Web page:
Call it Silicon Valley, U.K.
British technology companies received over $795 million in investment from American investors in 2014, with financial technology leading the way, according to London & Partners, the official London promotion firm of Mayor Boris Johnson, who is on a trade mission in the United States this week. This is a significant increase from the $296 million that was invested in 2012, and the U.S. was responsible for over half the investments pouring into London’s technology sector. Including other sectors, total investment from the U.S. into Britain was $1.35 billion, up from only $582 million two years prior.
“As the digital capital of Europe, London is clearly the place to create fast-growing tech companies, and our flourishing tech sector has caught the eye of U.S. investors,” said Johnson. “London’s talent is attracting global investment, enabling our innovators to turn their ideas into companies that create jobs and economic growth in London.”
As part of the trade mission, Johnson also announced that one of the startups, financial technology provider TransferWire, has already received additional investments of $58 million from American venture capitalists, signaling that 2015 may be as big of a year for investment as last year. TransferWire also stated that it is looking to open American offices as part of his initial expansion.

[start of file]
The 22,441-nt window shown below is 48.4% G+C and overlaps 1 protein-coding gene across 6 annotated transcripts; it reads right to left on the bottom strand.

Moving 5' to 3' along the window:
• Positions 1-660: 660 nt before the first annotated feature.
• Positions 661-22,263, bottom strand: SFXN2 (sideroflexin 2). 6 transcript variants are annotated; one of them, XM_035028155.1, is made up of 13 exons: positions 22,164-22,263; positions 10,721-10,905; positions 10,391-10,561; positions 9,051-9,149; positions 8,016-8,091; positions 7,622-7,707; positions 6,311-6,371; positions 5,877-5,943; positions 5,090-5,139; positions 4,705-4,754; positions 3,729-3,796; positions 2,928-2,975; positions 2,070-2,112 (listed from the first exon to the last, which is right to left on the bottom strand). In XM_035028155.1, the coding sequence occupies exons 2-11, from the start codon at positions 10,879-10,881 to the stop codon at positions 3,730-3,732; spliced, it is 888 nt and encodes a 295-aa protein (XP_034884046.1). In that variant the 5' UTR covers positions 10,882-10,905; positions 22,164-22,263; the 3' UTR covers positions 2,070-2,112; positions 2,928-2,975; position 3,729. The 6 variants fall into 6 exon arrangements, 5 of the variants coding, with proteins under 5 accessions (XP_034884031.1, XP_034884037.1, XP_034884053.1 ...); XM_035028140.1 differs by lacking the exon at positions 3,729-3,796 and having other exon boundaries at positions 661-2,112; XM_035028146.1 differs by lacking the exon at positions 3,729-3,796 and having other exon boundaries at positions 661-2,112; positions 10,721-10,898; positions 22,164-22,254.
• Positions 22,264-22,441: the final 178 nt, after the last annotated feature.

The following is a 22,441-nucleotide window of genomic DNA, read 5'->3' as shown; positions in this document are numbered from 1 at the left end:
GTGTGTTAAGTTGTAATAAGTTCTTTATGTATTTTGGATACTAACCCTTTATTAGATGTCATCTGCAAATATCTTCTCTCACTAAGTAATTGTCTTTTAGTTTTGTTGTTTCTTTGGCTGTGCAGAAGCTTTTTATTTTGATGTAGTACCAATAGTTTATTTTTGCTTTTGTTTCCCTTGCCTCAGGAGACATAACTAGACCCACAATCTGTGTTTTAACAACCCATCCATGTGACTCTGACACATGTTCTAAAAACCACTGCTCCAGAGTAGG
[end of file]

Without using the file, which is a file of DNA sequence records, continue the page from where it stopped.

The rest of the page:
Another part of the trade mission is Barclays Bank setting up a financial technology accelerator program in New York City, where 10 startups will have 13 weeks of intensive networking and mentorship to develop “disruptive” financial technology of their own, similar to what London-based companies have been doing.
“Our goal in New York is to help innovators develop new disruptive fintech technologies, particularly in the investment banking, wealth management and credit cards industries,” said Derek White, Barclays’ chief design and digital officer.
The increase in American venture capital abroad mirrors the record year American venture capitalists had stateside, posting the best year for venture investment since 2000, the height of the dot-com boom.